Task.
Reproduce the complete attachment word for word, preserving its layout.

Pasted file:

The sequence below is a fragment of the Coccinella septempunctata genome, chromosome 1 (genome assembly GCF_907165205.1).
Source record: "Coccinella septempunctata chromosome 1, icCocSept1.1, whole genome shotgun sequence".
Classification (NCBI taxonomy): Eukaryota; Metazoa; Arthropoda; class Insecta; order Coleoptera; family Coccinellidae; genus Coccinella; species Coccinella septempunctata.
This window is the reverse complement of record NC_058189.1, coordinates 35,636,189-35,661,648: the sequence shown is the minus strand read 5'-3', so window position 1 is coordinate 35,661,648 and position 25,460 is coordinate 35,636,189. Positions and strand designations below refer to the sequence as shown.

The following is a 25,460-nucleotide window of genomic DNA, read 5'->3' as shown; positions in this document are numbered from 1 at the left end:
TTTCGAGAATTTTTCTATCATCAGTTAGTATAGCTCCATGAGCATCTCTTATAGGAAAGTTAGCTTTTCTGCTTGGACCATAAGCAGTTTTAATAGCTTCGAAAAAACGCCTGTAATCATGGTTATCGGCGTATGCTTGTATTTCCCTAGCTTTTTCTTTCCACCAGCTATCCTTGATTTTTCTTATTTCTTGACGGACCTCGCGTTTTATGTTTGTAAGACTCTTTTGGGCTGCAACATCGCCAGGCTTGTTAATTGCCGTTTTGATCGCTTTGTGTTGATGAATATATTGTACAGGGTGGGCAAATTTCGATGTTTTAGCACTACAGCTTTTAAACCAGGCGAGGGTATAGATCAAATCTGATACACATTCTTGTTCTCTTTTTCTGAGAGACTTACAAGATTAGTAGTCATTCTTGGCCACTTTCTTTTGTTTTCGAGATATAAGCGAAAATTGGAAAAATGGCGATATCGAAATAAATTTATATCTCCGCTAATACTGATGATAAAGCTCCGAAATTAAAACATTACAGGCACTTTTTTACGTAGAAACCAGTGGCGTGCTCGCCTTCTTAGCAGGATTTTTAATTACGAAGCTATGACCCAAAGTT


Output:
The sequence below is a fragment of the Coccinella septempunctata genome, chromosome 1 (genome assembly GCF_907165205.1).
Source record: "Coccinella septempunctata chromosome 1, icCocSept1.1, whole genome shotgun sequence".
Classification (NCBI taxonomy): Eukaryota; Metazoa; Arthropoda; class Insecta; order Coleoptera; family Coccinellidae; genus Coccinella; species Coccinella septempunctata.
This window is the reverse complement of record NC_058189.1, coordinates 35,636,189-35,661,648: the sequence shown is the minus strand read 5'-3', so window position 1 is coordinate 35,661,648 and position 25,460 is coordinate 35,636,189. Positions and strand designations below refer to the sequence as shown.

The following is a 25,460-nucleotide window of genomic DNA, read 5'->3' as shown; positions in this document are numbered from 1 at the left end:
TTTCGAGAATTTTTCTATCATCAGTTAGTATAGCTCCATGAGCATCTCTTATAGGAAAGTTAGCTTTTCTGCTTGGACCATAAGCAGTTTTAATAGCTTCGAAAAAACGCCTGTAATCATGGTTATCGGCGTATGCTTGTATTTCCCTAGCTTTTTCTTTCCACCAGCTATCCTTGATTTTTCTTATTTCTTGACGGACCTCGCGTTTTATGTTTGTAAGACTCTTTTGGGCTGCAACATCGCCAGGCTTGTTAATTGCCGTTTTGATCGCTTTGTGTTGATGAATATATTGTACAGGGTGGGCAAATTTCGATGTTTTAGCACTACAGCTTTTAAACCAGGCGAGGGTATAGATCAAATCTGATACACATTCTTGTTCTCTTTTTCTGAGAGACTTACAAGATTAGTAGTCATTCTTGGCCACTTTCTTTTGTTTTCGAGATATAAGCGAAAATTGGAAAAATGGCGATATCGAAATAAATTTATATCTCCGCTAATACTGATGATAAAGCTCCGAAATTAAAACATTACAGGCACTTTTTTACGTAGAAACCAGTGGCGTGCTCGCCTTCTTAGCAGGATTTTTAATTACGAAGCTATGACCCAAAGTT